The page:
Its Sunday in the Philippines, and I am halfway to my final destination in Entebbe.
The seven weeks holiday is finally coming to an end and will soon be going back to humanitarian work.
Many, if not all, of my friends except of course those I knew from expatriations do not understand what I do. I mentioned that to Yaya Sabel and said: “she thinks she knows what I do but don’t understand.”
She is not alone.
Even my dad was clueless and only realized what I’ve been doing overseas when I shared with him the information I need to share with family in case something happens to me. That was five years ago.
Many people, when they see you travel for work, the first impression would be to work as domestic help or DH. Many Filipino and other countries like Nepal, Indonesia, Thailand, and India have people leave home to work as domestic regardless of background to support their families back home.
But I learned a long time ago also that there are skilled workers like my dad was when he worked in Saudi Arabia for 23 years.
Then with all my travels, I met a lot of Filipino working in hospitality, including those in the duty-free shops in small and big airports. Health workers, and of course, there’s a bunch of us working in the field of humanitarian and development in countries with varying security levels.
Working for the vulnerable
Such a big word, vulnerable. I learned that word over time. It was not in my vocabulary when I joined the diaspora in 2000.
All I have was technical medical and rehabilitation words and management jargon.
I am not the kind that goes on the ground when an emergency happens.
I am more the second wave humanitarian worker. I do mostly recovery, rehabilitation, and transition together with many colleagues with different expertise.
The kind of work I do allows me to see a different perspective in life after an emergency. It’s completely different from the kind of life most overseas workers have when I meet them in countries that has labor relations with the Philippines.
There’s no monotony in the kind of work I do, but I meet the same types of people you meet when working and traveling overseas – the good, the bad, the ugly, and a mix.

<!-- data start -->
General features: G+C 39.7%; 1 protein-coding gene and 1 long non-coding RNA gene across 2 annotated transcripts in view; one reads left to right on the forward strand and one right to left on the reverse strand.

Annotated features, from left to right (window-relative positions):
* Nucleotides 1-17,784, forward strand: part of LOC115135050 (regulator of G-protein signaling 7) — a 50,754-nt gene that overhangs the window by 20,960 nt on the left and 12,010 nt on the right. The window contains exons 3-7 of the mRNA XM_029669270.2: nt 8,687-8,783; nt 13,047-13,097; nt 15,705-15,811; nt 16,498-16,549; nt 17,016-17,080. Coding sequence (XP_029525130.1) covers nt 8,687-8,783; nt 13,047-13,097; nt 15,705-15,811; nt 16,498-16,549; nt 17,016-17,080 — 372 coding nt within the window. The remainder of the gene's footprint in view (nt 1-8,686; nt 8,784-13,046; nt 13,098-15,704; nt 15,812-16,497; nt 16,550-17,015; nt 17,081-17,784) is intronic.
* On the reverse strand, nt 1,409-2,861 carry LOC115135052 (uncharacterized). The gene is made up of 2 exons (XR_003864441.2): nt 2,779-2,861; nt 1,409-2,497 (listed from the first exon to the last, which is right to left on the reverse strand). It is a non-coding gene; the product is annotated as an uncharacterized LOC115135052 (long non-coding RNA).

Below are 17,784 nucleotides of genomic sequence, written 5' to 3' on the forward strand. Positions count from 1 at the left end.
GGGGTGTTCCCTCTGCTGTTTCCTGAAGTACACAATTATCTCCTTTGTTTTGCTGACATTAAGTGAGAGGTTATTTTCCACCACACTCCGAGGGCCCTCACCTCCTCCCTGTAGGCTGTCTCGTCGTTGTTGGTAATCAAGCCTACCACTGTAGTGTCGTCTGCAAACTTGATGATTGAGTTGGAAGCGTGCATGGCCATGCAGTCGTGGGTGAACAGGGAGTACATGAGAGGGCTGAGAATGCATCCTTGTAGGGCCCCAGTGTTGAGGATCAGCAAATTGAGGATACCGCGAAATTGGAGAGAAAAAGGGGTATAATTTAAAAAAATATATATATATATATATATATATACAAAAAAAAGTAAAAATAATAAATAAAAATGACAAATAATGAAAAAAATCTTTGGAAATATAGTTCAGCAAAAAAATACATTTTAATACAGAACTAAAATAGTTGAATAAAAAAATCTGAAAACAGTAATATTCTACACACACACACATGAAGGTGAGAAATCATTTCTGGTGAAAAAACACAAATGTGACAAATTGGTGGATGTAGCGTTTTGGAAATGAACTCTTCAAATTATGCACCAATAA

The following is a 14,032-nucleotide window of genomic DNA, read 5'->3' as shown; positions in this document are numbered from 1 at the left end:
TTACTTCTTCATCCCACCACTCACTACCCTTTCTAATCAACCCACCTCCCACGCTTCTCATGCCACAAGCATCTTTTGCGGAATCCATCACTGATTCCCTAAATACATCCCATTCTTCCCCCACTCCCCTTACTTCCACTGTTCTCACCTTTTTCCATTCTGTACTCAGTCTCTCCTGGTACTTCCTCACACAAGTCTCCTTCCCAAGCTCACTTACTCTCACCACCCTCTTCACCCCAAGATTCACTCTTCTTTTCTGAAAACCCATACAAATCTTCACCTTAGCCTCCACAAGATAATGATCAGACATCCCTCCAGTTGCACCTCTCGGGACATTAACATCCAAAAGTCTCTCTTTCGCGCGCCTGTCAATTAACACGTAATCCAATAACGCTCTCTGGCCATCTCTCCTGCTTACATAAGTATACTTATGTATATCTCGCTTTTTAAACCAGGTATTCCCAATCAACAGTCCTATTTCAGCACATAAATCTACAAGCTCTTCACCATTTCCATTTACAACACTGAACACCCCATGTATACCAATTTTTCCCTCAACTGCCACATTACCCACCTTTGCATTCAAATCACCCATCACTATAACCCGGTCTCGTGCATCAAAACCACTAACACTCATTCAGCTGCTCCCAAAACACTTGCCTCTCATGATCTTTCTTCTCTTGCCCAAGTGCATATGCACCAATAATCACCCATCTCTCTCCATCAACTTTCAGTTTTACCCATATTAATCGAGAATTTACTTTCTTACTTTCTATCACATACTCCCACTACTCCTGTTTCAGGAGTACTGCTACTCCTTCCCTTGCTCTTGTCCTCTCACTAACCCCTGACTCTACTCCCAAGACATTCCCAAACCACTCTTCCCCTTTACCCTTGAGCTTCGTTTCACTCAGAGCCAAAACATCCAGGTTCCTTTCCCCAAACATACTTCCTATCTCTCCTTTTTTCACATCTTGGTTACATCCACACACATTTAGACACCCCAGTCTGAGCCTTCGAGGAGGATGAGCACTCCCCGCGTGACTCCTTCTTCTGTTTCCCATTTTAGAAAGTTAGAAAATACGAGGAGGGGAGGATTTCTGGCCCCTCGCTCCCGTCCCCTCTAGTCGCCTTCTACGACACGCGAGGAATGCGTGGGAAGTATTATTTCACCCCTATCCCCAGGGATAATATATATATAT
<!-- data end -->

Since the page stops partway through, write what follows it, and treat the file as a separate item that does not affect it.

So what exactly do I do?
In the world of technical support and coordination (my big words job title), what I do is to make sure the project and people are aligned to objectives that have been agreed on when the project was designed. This happens when the emergency settles, and security is restored, or sometimes it can arrive at the same time.
I join the team to ensure we are within acceptable standards locally and internationally to the limits of my specialty and practicality. Which often is overlooked when responding to emergencies.
It may mean I train people, and I check their work as we implement projects, at the same time, prepare for the materials and links that can help them remotely. Since we take care of people’s wellbeing, I have to be very clear, and no misunderstanding or my ass is on the line.
It may also mean I handle transitional work or I read and review documents which require more time and brain cells to do than actual fieldwork if you get my drift 😉
From time to time, I share snippets of my work and some photo of the people and places I’ve been. But I try to be careful too and not overshare. As we sometimes deal with sensitive issues or simply exercising better judgment. There’s a better platform for it if one is keen to find out.
So as I wait for my connecting flight to Entebbe, I sit here in Doha people watching, composing this article, and drinking my first cup of coffee for the day.
Talk soon in East Africa!